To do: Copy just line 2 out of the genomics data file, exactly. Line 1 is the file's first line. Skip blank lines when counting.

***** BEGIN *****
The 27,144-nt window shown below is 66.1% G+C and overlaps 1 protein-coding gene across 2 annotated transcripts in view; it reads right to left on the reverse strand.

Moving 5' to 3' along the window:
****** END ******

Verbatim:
Moving 5' to 3' along the window: